Wednesday, April 19, 2006

James Wales Interview

Controversial? Yes. Revolutionary? Yes. A System that will undermine and fundamentally change the way we do things? Yes. Yet the question remains, who is the figure behind this Controversial Revolution, the system that will fundamentally change the way we do things? Can we get to know him a bit better. Its not a question of whether we can or should, its a question of the perspective we frame things in.

What would it be worth, to all of us, to hear it from the founder of the ever changing and expanding Encyclopedia of everything? This WikiNews author holds him in high regard, regardless of the controversies of the past, and looks forward to a future in meeting him for a sit down at some time in the future.

As I said in my Frugalware interview, it was the Spring that Vista never sprung...Yet the march of change through the seasons continues on. Where will you be this August when Harvard becomes Wiki Central, and the Mania commences? Given my options, I'd like to be dead center in all of it, just to see what kinds of possibilities arise.

> 1). You’ve been at Harvard for some time, just so we can get aquainted,
> roughly, how long have you been at Harvard?

Hmm, I am on a plane (as usual) right now and so I can't look it up.
For over a year now, anyway. But I am not actually physically AT
Harvard, I am a nonresident fellow of the Berkman center at Harvard Law
School. I get up there as often as I can.

> 2). You’ve been known to travel far and wide...What is the coolest locale
> you’ve discovered?

I am very lucky in that I get a lot of free trips everywhere. There is
a misconception (printed sometimes in Wikipedia itself!) that my trips
are primarily funded by donations to the foundation, but the truth is
that most trips are paid for by people who want to speak to me at
conferences, and I bear a lot of the routine expenses personally.

The coolest locale I have ever been to is India. I was totally and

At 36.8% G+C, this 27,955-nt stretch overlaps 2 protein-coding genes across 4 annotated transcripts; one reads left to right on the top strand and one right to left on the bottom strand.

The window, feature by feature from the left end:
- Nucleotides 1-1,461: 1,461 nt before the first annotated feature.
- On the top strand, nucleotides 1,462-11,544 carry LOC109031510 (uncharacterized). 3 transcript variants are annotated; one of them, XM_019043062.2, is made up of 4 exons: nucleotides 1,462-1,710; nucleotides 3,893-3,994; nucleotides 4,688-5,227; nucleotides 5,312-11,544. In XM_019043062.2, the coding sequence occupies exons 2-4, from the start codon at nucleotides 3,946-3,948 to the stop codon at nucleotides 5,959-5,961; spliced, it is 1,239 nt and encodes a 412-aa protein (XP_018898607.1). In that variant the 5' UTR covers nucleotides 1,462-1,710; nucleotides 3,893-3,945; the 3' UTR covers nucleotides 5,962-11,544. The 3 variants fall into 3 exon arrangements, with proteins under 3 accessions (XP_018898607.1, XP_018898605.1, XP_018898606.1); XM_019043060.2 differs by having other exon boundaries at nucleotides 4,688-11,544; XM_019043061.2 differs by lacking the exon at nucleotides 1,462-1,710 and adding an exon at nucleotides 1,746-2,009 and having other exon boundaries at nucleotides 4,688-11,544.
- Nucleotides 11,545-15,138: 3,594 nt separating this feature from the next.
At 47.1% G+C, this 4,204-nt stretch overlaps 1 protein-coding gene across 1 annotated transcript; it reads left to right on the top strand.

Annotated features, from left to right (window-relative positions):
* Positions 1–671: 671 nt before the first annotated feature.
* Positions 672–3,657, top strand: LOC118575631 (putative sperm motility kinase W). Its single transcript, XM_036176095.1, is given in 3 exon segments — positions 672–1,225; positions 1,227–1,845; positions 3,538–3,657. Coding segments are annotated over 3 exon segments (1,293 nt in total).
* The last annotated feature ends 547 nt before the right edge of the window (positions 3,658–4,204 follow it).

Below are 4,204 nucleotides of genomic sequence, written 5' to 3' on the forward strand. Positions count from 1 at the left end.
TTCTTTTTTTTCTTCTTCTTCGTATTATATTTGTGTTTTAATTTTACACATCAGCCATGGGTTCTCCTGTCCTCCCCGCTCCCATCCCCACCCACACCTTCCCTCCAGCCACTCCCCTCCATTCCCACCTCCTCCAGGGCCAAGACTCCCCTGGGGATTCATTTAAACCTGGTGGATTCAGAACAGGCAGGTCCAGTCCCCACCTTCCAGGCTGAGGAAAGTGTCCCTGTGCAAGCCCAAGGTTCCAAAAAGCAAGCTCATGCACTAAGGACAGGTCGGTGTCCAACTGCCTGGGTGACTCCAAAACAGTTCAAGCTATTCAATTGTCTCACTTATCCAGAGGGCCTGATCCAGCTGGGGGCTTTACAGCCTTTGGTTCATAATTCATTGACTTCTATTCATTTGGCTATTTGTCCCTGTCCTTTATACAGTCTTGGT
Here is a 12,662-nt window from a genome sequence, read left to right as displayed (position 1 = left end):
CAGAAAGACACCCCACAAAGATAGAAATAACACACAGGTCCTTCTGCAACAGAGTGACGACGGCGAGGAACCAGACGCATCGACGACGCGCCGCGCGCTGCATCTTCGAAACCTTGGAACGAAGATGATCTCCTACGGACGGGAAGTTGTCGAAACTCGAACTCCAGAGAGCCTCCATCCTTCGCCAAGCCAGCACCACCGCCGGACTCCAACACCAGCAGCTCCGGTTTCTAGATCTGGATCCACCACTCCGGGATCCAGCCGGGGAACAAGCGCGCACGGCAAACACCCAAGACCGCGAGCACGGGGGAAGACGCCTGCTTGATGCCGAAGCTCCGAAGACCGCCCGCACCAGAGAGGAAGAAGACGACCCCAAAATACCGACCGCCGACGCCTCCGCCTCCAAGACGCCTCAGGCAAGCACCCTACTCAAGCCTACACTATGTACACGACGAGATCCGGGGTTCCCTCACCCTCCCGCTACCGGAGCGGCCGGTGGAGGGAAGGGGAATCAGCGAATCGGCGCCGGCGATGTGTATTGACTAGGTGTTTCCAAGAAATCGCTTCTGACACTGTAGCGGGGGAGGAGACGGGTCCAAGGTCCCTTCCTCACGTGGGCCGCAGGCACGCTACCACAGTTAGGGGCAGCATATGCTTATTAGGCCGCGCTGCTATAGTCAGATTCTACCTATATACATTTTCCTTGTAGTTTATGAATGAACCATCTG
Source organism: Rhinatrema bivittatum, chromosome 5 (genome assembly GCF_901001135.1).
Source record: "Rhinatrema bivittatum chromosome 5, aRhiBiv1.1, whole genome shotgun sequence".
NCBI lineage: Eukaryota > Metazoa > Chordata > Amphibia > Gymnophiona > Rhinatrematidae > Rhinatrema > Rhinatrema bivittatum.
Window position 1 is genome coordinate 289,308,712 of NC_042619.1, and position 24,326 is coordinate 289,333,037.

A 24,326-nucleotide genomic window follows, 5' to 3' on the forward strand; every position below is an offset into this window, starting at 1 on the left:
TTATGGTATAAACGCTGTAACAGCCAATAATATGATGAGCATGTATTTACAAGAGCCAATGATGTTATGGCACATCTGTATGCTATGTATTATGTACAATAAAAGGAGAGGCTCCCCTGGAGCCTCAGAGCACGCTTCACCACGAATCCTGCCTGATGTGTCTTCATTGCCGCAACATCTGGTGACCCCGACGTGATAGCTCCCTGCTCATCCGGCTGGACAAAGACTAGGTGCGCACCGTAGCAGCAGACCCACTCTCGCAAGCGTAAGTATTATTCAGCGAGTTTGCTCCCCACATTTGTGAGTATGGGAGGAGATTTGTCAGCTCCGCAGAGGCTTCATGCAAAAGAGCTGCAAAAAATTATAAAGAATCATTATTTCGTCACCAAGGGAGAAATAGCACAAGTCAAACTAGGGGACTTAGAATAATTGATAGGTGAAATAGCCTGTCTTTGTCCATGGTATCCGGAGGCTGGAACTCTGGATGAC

completely absorbed by it. If I had the time (and I do not), I would go
to India and spend 6 months just travelling around and living as normal
people do there.

More recently, I had a spectacular time in Taipei, Taiwan. The
Taiwanese wikipedians are wonderful. One fellow told me a story that
nearly brought a tear to my eye, when he said that he used to think of
people in Mainland China as the enemy, but when he met kind and
thoughtful people through Wikipedia, he realized that this was not true
at all, that people are people everywhere. I love that.

> 3). People have accused Wikipedia of everything from being a Cabal to being
> outright Communist...There’s no truth to any of it is there?

I am personally a very dedicated advocate of laissez-faire capitalism
(though of course this has no impact on Wikipedia, since I firmly keep
my personal politics out of it and insist that wikipedia be neutral), so
the idea that Wikipedia is communist always makes me laugh.

For me, the most important social principle is the non-initiation of
force. So, you know, the idea of a cabal or communism is pretty strange. :)

> 4). What does it take to run the coolest hippest wealth of free knowledge on
> the planet, and not lose perspective?

I have to always remember that I am Tom Sawyer in the story of the
whitewashing of the fence. That is to say, by some lucky set of
circumstances I have attracted a large community of people who really do
all the work. In my travels, people come up to me and thank me for
wikipedia and my work. I really appreciate that, but I always say, do
not thank me, I didn't do very much of it. It is all my dear friends in
the community who built it, I am only here to encourage and love